The easiest way to use this trick is with officials and other minor characters who have a simple, easily communicated set of behavioral characteristics. It's simpler to say, "You're the taxi driver," than say "You're the guy he sits next to on a train." Everybody knows what taxi drivers do, but people on trains may be anything. This forces the player to improvise, which may be good or bad, since the results will be unpredictable. In the same vein, NPCs that require extensive briefing or have vital plot importance should probably be left to the GM.
The main drawback is that if a player has an NPC he also customarily plays, having him in the same scene with his actual character may be uncomfortable.
I've already been accused here of artistic pretension (apparently a sin), and this is not going to help. At a recent session of Stenros's game, a dream sequence was narrated so that one of the players performed a previously sketched semi-interactive monologue which went from one character to the next. At another time, Stenros played a sequence from Six Feet Under as a mood piece for a funeral in the middle of the game.
The idea is to borrow from another type of art entirely to complement one's game. A really simple version of this would be to watch a movie to set the mood before a session. More ambitious tricks include reading excerpts of poetry (at your own risk), playing a part of the game as pre-scripted theatre or having a group sing along.
This is the sort of thing that can go disastrously wrong. Reading Keats's Ode to a Nightingale in the middle of a combat scene to contrast the ugliness of violence with the beauty of nature might seem a good idea at the drawing board, but probably flops horribly at the game itself. On the other hands, making the players do aerobics to a Jane Fonda tape before the start of a game would certainly be perfect for a game of 80's horror.
A Wedding at the Church of Elvis
One of the best one-shots I've played in was the Swedish auteur Olle Johnsson's Whiteout Las Vegas, in which we played a group of Elvis impersonators on our way to an Elvis impersonator convention in Las Vegas. The game was largely about our varied perceptions of Elvis, and also employed a fragmented timeline, long pre-scripted monologues on part of the GM and some very innovative characterization. For example, our characters did not have individual names, but instead simply called each other Elvis. "Hey Elvis! Me and Elvis thought we should go and check what's wrong with Elvis, since he's been acting so strange." They were described by the GM in very simple terms: "Okay, we have four characters up for grabs. Pill Elvis, Sex Elvis, Asian Elvis and Hero Elvis."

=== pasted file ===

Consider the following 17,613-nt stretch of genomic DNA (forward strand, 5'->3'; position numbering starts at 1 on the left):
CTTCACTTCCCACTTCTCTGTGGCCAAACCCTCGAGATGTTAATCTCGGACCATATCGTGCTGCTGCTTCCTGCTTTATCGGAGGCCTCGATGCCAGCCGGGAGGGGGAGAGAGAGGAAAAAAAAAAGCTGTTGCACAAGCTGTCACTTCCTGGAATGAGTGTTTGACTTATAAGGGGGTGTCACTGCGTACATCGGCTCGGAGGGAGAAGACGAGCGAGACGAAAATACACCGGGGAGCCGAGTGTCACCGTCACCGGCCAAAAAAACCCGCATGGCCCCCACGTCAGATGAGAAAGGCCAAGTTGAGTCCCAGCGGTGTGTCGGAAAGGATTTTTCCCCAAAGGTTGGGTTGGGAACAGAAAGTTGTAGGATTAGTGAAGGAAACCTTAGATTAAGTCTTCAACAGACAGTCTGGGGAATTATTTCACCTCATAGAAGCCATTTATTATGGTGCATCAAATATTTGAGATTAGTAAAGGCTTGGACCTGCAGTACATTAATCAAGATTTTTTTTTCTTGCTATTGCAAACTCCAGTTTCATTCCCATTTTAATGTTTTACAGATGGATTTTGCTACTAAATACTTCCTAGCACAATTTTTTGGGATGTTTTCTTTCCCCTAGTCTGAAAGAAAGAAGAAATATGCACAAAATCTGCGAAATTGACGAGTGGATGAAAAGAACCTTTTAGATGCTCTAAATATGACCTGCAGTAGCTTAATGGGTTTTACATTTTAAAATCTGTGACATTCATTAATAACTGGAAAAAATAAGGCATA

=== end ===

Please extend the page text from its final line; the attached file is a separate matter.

At the heart of the game was a scene where we played a wedding at the church of Elvis. It had nothing to do with our characters or the plot; we were given new ones on the run, and the scene remained unconnected in terms of plot through the whole game. Nevertheless, because it crystallized the whole Elvis thing so perfectly, it was thematically vital to the game.
So the idea is to have a scene unconnected to the main narrative but thematically relevant. Stenros borrowed the technique to Lohkeileva kynsilakka, so that in the aftermath of the ferry catastrophe, while our main characters were in the hospital getting treated for hypothermia, shock and in the case of my character, heart attack, we had a scene where we played rescue workers trying to find people who are still alive in the area where the ship went down.
The rescue team consisted of a helicopter pilot, a guy in wetsuit who was lowered into the sea by a cable to get the bodies and a doctor who administered first aid in case one of them was alive. I was a reporter for CBS news out to get the pictures for a good disaster story. Weirdly, playing the rescue team or the distraught relatives and friends of our actual characters was a lot more fulfilling than playing the survivors themselves.
The Birth of a Baby Giraffe
Another technically adventurous game was Topi Pitkonen's mini-campaign KPKS, nominally a D&D3 Planescape game. I'm still a bit unsure what the point of the game was, but I suspect Topi was trying to create a Godardian game where the player is forcibly made aware of the fact that he's playing a roleplaying game. His range of techniques in pursuit of this goal was extensive. He started by explaining that this was going to be a conservative, light D&D3 game, the sort where things like the rules and solving puzzles had relevance.